How Linear Learner Works
There are three steps involved in the implementation of the linear learner algorithm: preprocess, train, and validate.
Step 1: Preprocess
If the option is turned on, the algorithm first goes over a small sample of the data to learn its characteristics. The algorithm learns the mean value and the standard deviation for every feature and label. It uses this information during training.
Note
Input data for the linear learner algorithm must be shuffled. If it isn't—for example, if the data is ordered by label—the algorithm fails.
You can configure the algorithm to normalize the data with the
(normalize_label
) hyperparameter. Label normalizationshifts the
label to have a mean of zero and scales it to have unit standard deviation. If you
want the algorithm to normalize the data for you, specify the auto
(default) value for the normalize_data
hyperparameter. When auto
normalization is enabled, the algorithm does the following:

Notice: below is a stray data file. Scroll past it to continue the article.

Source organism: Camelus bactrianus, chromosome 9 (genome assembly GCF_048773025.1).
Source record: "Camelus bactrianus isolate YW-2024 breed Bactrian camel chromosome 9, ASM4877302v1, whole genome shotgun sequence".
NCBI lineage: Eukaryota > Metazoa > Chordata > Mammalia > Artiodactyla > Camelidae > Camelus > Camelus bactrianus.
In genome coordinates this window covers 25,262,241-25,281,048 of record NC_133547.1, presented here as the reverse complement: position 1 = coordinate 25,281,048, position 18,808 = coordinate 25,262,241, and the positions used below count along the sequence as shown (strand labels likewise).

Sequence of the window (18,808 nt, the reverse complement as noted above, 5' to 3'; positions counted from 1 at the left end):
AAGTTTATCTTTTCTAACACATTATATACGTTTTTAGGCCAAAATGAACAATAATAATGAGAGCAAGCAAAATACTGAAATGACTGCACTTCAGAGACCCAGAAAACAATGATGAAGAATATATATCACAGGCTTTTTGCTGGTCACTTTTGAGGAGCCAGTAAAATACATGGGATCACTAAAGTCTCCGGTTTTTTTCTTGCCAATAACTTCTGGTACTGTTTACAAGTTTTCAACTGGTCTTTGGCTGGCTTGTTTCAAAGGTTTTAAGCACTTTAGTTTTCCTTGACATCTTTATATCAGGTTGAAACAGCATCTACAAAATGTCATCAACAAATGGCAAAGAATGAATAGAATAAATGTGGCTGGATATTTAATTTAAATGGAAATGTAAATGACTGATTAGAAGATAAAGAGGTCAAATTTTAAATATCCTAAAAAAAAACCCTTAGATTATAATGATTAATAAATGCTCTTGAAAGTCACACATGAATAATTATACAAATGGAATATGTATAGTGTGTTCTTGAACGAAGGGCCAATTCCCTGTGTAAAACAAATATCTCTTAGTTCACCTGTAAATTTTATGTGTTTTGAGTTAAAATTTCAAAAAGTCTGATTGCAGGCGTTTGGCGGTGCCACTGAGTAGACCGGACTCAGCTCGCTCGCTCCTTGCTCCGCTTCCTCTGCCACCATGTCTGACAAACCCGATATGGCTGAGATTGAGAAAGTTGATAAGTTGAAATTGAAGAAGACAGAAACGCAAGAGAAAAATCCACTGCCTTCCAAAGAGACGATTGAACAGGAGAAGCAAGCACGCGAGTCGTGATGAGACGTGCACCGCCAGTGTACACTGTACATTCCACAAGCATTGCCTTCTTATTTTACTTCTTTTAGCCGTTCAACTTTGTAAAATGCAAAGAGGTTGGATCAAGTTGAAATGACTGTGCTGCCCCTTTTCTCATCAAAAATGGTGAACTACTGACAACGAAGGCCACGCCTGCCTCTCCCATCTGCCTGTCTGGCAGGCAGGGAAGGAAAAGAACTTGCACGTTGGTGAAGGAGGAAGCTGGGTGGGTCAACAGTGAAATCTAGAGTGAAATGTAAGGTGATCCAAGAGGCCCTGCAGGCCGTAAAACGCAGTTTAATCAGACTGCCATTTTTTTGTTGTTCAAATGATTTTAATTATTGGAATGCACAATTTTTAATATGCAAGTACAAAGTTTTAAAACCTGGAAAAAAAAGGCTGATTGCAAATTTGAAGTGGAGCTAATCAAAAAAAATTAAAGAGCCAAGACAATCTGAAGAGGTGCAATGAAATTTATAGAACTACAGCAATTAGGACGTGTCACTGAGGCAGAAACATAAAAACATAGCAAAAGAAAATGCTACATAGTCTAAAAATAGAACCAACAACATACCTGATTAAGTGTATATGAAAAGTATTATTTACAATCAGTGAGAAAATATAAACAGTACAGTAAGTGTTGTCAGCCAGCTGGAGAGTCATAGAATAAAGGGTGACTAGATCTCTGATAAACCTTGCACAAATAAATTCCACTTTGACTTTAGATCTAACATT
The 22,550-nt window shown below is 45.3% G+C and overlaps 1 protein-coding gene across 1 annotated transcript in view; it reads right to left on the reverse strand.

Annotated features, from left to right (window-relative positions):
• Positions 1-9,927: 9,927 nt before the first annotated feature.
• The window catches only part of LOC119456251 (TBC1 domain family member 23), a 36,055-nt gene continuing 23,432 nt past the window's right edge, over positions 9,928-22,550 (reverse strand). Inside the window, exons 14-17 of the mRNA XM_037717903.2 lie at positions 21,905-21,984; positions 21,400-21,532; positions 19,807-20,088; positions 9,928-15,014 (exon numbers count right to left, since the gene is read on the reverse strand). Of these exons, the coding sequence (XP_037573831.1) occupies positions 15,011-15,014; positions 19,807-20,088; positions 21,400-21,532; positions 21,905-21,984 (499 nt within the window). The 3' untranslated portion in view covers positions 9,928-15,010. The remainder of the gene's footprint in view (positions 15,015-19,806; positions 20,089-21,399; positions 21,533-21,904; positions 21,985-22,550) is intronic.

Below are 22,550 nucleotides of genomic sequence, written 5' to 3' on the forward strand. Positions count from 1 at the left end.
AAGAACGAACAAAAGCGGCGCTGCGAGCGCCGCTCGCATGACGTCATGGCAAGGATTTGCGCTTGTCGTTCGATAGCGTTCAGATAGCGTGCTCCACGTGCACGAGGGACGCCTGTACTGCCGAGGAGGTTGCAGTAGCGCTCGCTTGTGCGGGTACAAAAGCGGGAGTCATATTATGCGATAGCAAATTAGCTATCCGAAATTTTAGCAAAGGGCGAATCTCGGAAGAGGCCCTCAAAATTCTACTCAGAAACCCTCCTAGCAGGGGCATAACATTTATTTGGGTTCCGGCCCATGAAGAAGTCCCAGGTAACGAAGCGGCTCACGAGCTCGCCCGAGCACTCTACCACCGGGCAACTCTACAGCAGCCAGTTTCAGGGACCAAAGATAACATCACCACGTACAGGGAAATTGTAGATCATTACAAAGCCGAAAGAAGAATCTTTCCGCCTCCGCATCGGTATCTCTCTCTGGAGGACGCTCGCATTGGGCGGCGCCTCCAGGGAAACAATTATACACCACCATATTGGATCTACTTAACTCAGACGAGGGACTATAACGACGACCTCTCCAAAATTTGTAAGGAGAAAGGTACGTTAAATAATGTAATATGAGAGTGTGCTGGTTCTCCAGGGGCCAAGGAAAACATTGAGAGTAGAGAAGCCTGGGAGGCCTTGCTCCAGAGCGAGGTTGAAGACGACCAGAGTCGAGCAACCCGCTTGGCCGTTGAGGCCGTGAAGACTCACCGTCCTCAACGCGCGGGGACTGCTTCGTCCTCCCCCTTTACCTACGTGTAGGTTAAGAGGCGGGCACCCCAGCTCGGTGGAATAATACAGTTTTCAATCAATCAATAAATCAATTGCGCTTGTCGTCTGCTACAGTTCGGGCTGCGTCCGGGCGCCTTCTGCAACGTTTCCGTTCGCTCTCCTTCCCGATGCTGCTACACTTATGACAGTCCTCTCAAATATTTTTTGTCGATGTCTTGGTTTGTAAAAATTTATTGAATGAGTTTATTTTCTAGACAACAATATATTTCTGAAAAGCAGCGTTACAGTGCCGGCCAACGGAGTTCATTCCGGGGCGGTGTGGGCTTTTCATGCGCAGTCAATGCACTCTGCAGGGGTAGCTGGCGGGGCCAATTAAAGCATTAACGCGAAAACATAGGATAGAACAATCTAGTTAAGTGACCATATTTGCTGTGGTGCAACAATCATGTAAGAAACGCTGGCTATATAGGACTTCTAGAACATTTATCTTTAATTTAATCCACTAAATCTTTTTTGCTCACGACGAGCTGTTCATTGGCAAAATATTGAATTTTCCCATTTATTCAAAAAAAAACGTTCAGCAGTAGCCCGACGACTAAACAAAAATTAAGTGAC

For regression problems, shifts and scales the label. For classification problems, leaves the label as is.

Always scales the features.

Shifts the features only for dense data.
Step 2: Train
With the linear learner algorithm, you train with a distributed implementation of stochastic gradient descent (SGD). You can control the optimization process by choosing the optimization algorithm. For example, you can choose to use Adam, AdaGrad, stochastic gradient descent, or other optimization algorithms. You also specify their hyperparameters, such as momentum, learning rate, and the learning rate schedule. If you aren't sure which algorithm or hyperparameter value to use, choose a default that works for the majority of datasets.
During training, you simultaneously optimize multiple models, each with slightly different objectives. For example, you vary L1 or L2 regularization and try out different optimizer settings.
Step 3: Validate and Set the Threshold
When training is done, you can evaluate the models on a validation set. For regression problems, output the model that gets the best score on the validation set. For classification problems, use a sample of (raw prediction, label) pairs to tune the threshold for a provided objective. The raw prediction is the output of the trained linear function. Allow classification objectives based on the predicted label, such as F1 measure, accuracy, precision@recall, and so on. Choose the model that achieves the best score on the validation set.
Note
If you don't provide a validation set, the algorithm optimizes over the training set. In that case, you do not need to explore other regularization procedures.